Teen Wolf Review: “Motel California” (Season 3, Episode 6)


Teen Wolf Review: "Motel California" (Season 3, Episode 6)

If you were looking for something creepy to watch on television, tonight’s episode of Teen Wolf fits the bill – if you don’t mind a side of cliché, that is.

The Teen Wolf, er Beacon Hills cross-country team, bus is still on its way to the meet when they end up at the Motel Glen Capri. Right off the bat there is something wrong with this picture. Mostly because it was foreshadowed with a clip from 1977 of an Argent relative killing himself at the same place after being bitten by a werewolf. But there’s also the random motel stop on a school-sanctioned trip that should tip you off that something’s just not right.

It’s no coincidence that the Scooby-squad ended up at this particular motel, of course. Besides the obvious Argent family connection, there’s still someone (or someones) out there sacrificing humans in specific sets of three, and there are three people predicted to die at the hotel. Naturally, when there’s a mystery to be solved, or anything of the supernatural persuasion going on, Scott (Tyler Posey) and his band of overly curious friends arrive at the scene. It’s almost like invisible breadcrumbs lead them directly to these types of situations- that, or the occasional mental moment that Lydia (Holland Roden) is prone to having.

Lately, Lydia’s tendency to have out of body/mind experiences are becoming more frequent. The more of these mental breaks she has, the more helpful she becomes. Let’s face it, besides her extreme intelligence and excellent style, she doesn’t have a lot to offer in these out-of-the-ordinary predicaments. Ever since she was bitten by Peter (Ian Bohen), her status in the group has only elevated. She doesn’t have natural werewolf skills like Scott, sidekick instincts like Stiles (Dylan O’Brien), or training like Allison (Crystal Reed) to contribute, so she needs something else that keeps her from being the damsel-in-distress every week. Her immunity to werewolf bites not only saved her life, but makes her one of the most compelling characters to watch on Teen Wolf because more so than anyone else on the show, she’s original.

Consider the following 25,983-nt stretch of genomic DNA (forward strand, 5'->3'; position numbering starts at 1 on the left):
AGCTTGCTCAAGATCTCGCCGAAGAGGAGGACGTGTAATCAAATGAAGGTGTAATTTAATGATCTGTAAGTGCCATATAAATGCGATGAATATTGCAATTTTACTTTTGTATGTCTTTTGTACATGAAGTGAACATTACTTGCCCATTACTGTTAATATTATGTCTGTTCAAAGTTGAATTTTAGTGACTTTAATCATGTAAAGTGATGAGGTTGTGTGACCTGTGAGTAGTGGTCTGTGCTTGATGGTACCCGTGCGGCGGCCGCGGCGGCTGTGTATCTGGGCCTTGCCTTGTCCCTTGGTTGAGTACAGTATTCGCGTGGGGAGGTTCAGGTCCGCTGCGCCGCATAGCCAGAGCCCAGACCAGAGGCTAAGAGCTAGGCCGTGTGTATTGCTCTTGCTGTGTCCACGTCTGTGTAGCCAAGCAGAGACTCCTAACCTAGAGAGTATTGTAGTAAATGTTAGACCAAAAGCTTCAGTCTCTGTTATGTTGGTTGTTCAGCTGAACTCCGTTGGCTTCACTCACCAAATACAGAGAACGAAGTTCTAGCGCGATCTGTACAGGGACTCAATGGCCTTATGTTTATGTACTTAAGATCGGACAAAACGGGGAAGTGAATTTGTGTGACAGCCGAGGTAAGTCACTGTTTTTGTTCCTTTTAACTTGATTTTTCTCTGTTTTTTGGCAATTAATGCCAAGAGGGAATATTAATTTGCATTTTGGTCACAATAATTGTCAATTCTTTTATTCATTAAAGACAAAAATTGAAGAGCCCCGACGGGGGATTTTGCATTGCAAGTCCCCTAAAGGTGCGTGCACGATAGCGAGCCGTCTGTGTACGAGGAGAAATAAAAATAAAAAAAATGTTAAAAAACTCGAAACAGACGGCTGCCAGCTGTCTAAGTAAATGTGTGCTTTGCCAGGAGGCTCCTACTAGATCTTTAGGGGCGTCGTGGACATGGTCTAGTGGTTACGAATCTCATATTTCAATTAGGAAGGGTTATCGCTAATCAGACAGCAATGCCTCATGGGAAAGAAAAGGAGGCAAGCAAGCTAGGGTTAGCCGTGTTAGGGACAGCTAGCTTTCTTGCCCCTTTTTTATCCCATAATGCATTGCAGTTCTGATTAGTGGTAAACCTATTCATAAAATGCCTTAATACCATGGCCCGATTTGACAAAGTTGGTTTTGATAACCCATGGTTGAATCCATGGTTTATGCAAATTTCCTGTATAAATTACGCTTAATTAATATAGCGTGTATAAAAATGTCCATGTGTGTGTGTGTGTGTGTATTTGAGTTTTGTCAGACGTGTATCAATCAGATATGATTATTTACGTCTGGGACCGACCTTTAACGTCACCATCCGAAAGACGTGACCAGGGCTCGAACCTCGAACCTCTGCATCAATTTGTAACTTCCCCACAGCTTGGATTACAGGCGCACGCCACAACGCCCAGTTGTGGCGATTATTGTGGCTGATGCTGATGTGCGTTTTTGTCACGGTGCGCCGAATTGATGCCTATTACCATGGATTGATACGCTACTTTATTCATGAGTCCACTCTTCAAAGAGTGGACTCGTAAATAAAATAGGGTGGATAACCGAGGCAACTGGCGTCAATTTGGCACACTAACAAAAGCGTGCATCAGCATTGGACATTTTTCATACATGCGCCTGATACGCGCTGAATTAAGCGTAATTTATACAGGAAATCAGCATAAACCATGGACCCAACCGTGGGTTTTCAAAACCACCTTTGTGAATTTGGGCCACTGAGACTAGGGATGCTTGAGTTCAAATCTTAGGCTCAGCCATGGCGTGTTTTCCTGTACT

Tonight Lydia finds herself able to relive a select few of the suicides – no picture, just sound – after finding out about the motel’s unusual notoriety. Her reaction to this ominous info was to flee, which is probably the most sane thing we’ve ever seen happen on Teen Wolf.  When things get super creepy, it’s a good rule of thumb to extract yourself from the scenario. Unfortunately, her gut instinct was blocked by Allison’s irrational desire to stay put. It isn’t until Lydia has a full-on episode, and they consult Stiles, that Allison finally gets on the bandwagon.

Why is it that common sense is so uncommon on this show? Another great question, how is it that no one managed to see or hear Boyd (Sinqua Walls) breaking the vending machine or breaking into the office and leaving with the vault in tow? Or Isaac (Daniel Sharman) having a very loud, one-sided conversation before cowering under the bed? Was it just me, or did the motel not look particularly large or well-constructed to the point of being sound proof?

I have to say, watching the four hotel guests of the werewolf variety becoming the weakest link was an experience I could have lived without. Even though it’s an interesting concept to see the strongest lose face for a moment, it seemed super contrived and unoriginal. The moment the bus stopped, the events were completely predictable – especially with the earlier flashback. Why give away so much, so early on? The episode was still super creepy with all the low lighting, camera angles, and quick cut away style of editing, but it would have been nice if we couldn’t connect the dots so easily.

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